Madison went on to write of the “advantage of being armed, which the Americans possess over the people of almost every other nation” and the distinction between this and the “kingdoms of Europe” where “the governments are afraid to trust the people with arms.”

Today, we have leftists arguing that the people should not possess “weapons of war” and asking rhetorically why they need powerful weapons capable of quickly firing many rounds of high-velocity ammunition. The answer is clear. The Second Amendment was never about hunting deer or countering criminals.

The Second Amendment was written to ensure that the American people — “our sons, our brothers, our neighbors, [and] our fellow-citizens” — be “properly armed and equipped” to “defend the rights of which they would be in actual possession.”

The United States of America were founded through armed revolution against the British crown, and the ongoing right to revolution is inherent in the founding documents of this country. The Declaration of Independence explicitly recognizes the “Right of the People to alter or to abolish” a government that has become destructive of individual liberties. The U.S. Constitution provides the means through the unorganized militia (i.e. the People) with an irrevocable right to keep and bear arms. The Federalist Papers wargame scenarios in which the States and the People handily defeat a tyrannical federal government in open combat.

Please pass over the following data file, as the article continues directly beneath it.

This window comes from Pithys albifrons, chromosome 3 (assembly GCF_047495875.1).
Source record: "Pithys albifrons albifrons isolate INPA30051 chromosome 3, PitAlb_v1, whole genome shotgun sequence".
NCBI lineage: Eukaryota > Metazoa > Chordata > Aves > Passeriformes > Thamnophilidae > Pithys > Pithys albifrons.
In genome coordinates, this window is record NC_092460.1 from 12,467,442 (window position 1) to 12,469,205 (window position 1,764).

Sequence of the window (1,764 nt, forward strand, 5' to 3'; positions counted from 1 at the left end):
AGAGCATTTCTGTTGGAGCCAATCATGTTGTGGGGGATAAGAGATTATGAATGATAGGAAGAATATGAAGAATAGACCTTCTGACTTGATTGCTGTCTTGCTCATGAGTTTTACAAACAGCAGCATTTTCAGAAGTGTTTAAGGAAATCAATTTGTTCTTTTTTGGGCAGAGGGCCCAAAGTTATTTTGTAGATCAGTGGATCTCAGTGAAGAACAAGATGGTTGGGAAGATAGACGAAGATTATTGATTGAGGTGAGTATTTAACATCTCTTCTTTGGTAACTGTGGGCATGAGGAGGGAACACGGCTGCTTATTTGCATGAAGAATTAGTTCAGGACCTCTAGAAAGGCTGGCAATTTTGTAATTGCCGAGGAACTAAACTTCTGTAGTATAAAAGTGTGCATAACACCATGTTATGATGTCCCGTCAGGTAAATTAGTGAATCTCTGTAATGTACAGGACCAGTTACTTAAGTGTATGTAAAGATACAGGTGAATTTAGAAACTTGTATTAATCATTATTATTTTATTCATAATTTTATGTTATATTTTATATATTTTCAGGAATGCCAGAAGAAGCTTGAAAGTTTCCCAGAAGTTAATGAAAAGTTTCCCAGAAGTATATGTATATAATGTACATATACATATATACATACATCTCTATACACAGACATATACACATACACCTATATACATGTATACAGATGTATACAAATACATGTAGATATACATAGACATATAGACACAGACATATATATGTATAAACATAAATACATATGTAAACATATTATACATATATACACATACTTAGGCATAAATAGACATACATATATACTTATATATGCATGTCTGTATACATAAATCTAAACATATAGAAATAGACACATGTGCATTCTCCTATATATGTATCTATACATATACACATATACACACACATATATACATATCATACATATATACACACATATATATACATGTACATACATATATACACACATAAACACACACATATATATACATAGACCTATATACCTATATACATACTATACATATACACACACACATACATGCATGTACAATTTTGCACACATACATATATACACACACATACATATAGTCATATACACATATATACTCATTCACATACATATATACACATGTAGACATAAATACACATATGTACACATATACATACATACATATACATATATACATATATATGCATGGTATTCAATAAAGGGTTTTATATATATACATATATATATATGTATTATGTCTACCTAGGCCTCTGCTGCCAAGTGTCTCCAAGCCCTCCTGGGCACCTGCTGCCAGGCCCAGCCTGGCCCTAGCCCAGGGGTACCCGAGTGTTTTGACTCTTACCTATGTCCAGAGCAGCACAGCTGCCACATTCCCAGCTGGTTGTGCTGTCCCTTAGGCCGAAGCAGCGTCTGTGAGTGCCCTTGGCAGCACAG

What would Thomas Jefferson, Alexander Hamilton, and James Madison say if they saw the state of this country in 2022? Would they be calling for “common sense gun control” and suggesting that your right to rainwater was a federal matter? Would they support spending hundreds of billions of dollars expropriated from hardworking Americans on a regional conflict in Eastern Europe? Would they endorse the federal takeover of education and healthcare?

Or would these statesmen see such actions as “a long train of abuses and usurpations” against the people that revealed “a design to reduce them under absolute Despotism”?

Judging from history, I strongly suspect the latter.

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5 replies on “The Right to Revolution”

Although one of the closest components to being biblical, the Second Amendment has been one of the biggest failures of the Constitution and Bill of Rights.,